Yvor Winters - As Critic

As Critic

Winters's critical style was comparable to that of F. R. Leavis, and in the same way he created a school of students (of mixed loyalty). His affiliations and proposed canon, however, were quite different: Edith Wharton's The Age of Innocence above any one novel by Henry James, Robert Bridges above T. S. Eliot, Charles Churchill above Alexander Pope, Fulke Greville and George Gascoigne above Sidney and Spenser.

He attacked Romanticism, particularly in American manifestations, and set about Emerson's reputation as that of a sacred cow. (Ironically, his first book of poems, Diadems and Fagots, takes its title from one of Emerson's poems.) In this he was probably influenced by Irving Babbitt. Winters was sometimes and questionably associated with the New Criticism, largely because John Crowe Ransom devoted a chapter to him in his book by the same name. He bestowed the sobriquet "the cool master" on the American poet Wallace Stevens. (See the entries for Wallace Stevens, Harmonium, and Floral Decorations for Bananas.)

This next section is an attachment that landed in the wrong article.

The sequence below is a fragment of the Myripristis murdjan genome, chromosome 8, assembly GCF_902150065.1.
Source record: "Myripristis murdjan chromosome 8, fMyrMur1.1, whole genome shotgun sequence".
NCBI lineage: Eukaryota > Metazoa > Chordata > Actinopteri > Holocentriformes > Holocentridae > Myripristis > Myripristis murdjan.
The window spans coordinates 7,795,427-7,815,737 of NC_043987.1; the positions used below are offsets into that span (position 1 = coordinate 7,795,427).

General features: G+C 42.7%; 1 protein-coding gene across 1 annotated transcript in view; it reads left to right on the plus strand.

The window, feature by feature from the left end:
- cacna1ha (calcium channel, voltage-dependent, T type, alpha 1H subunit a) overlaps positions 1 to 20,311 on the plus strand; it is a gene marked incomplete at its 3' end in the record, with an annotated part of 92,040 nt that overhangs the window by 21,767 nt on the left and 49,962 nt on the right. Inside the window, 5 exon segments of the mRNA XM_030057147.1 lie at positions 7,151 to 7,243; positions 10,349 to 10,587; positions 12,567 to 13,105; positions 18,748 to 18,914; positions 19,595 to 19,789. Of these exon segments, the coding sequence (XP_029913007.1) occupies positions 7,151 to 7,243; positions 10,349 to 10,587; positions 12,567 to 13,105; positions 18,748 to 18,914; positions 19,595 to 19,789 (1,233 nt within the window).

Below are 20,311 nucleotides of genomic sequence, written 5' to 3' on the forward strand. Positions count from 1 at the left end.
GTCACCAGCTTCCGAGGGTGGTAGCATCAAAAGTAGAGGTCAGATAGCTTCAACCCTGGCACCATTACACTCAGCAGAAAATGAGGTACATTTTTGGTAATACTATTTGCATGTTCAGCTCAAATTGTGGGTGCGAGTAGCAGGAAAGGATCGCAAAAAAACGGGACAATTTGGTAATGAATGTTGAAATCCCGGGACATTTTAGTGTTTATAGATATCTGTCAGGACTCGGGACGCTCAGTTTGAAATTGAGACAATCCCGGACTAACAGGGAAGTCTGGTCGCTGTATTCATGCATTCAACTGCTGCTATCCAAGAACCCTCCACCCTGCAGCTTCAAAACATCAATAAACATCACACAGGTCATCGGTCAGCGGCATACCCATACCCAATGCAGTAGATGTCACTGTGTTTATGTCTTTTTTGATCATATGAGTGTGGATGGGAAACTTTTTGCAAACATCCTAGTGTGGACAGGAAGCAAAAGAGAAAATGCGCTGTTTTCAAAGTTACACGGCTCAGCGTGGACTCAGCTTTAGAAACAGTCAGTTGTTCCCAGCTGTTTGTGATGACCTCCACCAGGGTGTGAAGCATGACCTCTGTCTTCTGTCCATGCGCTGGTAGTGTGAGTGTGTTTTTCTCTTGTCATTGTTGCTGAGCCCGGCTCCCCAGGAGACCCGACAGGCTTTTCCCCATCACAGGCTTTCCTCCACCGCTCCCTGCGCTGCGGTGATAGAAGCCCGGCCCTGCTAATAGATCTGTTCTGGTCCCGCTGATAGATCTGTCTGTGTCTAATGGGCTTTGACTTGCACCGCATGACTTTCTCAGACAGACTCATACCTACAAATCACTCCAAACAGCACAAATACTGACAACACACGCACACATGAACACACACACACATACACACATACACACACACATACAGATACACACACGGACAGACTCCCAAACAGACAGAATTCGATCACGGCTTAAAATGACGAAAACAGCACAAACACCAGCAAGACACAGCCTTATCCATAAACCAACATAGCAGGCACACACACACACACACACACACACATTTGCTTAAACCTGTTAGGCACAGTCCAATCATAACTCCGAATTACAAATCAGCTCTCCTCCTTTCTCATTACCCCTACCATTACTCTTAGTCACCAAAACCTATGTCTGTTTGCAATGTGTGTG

Winters is known for his argument attacking the "fallacy of imitative form:" "To say that a poet is justified in employing a disintegrating form in order to express a feeling of disintegration, is merely a sophistical justification for bad poetry, akin to the Whitmanian notion that one must write loose and sprawling poetry to "express" the loose and sprawling American continent. In fact, all feeling, if one gives oneself (that is, one's form) up to it, is a way of disintegration; poetic form is by definition a means to arrest the disintegration and order the feeling; and in so far as any poetry tends toward the formless, it fails to be expressive of anything." (Primitivism and Decadence: A Study of American Experimental Poetry, 1937).

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